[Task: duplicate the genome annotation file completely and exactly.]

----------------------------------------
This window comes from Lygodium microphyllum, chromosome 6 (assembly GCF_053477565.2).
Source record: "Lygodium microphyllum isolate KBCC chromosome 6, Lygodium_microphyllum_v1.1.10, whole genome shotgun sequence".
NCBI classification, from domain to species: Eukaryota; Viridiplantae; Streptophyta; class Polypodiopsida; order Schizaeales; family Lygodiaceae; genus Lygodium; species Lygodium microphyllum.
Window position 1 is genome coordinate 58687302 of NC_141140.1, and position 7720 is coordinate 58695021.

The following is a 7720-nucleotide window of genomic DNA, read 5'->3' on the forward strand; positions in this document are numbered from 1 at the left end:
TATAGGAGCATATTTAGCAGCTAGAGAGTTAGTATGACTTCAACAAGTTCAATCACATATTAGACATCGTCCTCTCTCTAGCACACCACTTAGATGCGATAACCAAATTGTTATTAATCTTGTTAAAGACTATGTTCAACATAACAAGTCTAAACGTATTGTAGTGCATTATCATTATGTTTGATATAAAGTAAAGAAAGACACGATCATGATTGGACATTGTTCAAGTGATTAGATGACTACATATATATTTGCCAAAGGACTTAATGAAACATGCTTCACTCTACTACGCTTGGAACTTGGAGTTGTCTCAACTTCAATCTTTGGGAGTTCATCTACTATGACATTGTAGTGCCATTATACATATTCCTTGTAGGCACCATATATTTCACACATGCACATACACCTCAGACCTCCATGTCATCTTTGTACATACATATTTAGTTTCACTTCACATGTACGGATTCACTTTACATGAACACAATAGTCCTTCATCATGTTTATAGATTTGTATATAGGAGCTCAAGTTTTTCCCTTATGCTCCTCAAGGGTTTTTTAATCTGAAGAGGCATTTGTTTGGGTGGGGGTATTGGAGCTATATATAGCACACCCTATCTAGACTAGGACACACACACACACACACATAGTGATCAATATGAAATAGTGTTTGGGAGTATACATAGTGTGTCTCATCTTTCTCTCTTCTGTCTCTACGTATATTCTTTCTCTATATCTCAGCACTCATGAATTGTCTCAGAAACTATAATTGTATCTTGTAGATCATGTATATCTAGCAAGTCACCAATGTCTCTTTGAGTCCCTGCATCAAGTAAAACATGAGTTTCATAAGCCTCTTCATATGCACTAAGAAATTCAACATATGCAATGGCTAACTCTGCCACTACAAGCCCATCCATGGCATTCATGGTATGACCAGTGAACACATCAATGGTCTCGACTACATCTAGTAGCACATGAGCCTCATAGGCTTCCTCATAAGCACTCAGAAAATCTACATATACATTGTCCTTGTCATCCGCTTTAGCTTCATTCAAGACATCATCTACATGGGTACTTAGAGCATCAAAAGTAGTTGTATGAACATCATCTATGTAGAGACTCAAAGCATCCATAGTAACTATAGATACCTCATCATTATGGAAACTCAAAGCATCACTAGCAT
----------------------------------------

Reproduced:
This window comes from Lygodium microphyllum, chromosome 6 (assembly GCF_053477565.2).
Source record: "Lygodium microphyllum isolate KBCC chromosome 6, Lygodium_microphyllum_v1.1.10, whole genome shotgun sequence".
NCBI classification, from domain to species: Eukaryota; Viridiplantae; Streptophyta; class Polypodiopsida; order Schizaeales; family Lygodiaceae; genus Lygodium; species Lygodium microphyllum.
Window position 1 is genome coordinate 58687302 of NC_141140.1, and position 7720 is coordinate 58695021.

The following is a 7720-nucleotide window of genomic DNA, read 5'->3' on the forward strand; positions in this document are numbered from 1 at the left end:
TATAGGAGCATATTTAGCAGCTAGAGAGTTAGTATGACTTCAACAAGTTCAATCACATATTAGACATCGTCCTCTCTCTAGCACACCACTTAGATGCGATAACCAAATTGTTATTAATCTTGTTAAAGACTATGTTCAACATAACAAGTCTAAACGTATTGTAGTGCATTATCATTATGTTTGATATAAAGTAAAGAAAGACACGATCATGATTGGACATTGTTCAAGTGATTAGATGACTACATATATATTTGCCAAAGGACTTAATGAAACATGCTTCACTCTACTACGCTTGGAACTTGGAGTTGTCTCAACTTCAATCTTTGGGAGTTCATCTACTATGACATTGTAGTGCCATTATACATATTCCTTGTAGGCACCATATATTTCACACATGCACATACACCTCAGACCTCCATGTCATCTTTGTACATACATATTTAGTTTCACTTCACATGTACGGATTCACTTTACATGAACACAATAGTCCTTCATCATGTTTATAGATTTGTATATAGGAGCTCAAGTTTTTCCCTTATGCTCCTCAAGGGTTTTTTAATCTGAAGAGGCATTTGTTTGGGTGGGGGTATTGGAGCTATATATAGCACACCCTATCTAGACTAGGACACACACACACACACACATAGTGATCAATATGAAATAGTGTTTGGGAGTATACATAGTGTGTCTCATCTTTCTCTCTTCTGTCTCTACGTATATTCTTTCTCTATATCTCAGCACTCATGAATTGTCTCAGAAACTATAATTGTATCTTGTAGATCATGTATATCTAGCAAGTCACCAATGTCTCTTTGAGTCCCTGCATCAAGTAAAACATGAGTTTCATAAGCCTCTTCATATGCACTAAGAAATTCAACATATGCAATGGCTAACTCTGCCACTACAAGCCCATCCATGGCATTCATGGTATGACCAGTGAACACATCAATGGTCTCGACTACATCTAGTAGCACATGAGCCTCATAGGCTTCCTCATAAGCACTCAGAAAATCTACATATACATTGTCCTTGTCATCCGCTTTAGCTTCATTCAAGACATCATCTACATGGGTACTTAGAGCATCAAAAGTAGTTGTATGAACATCATCTATGTAGAGACTCAAAGCATCCATAGTAACTATAGATACCTCATCATTATGGAAACTCAAAGCATCACTAGCAT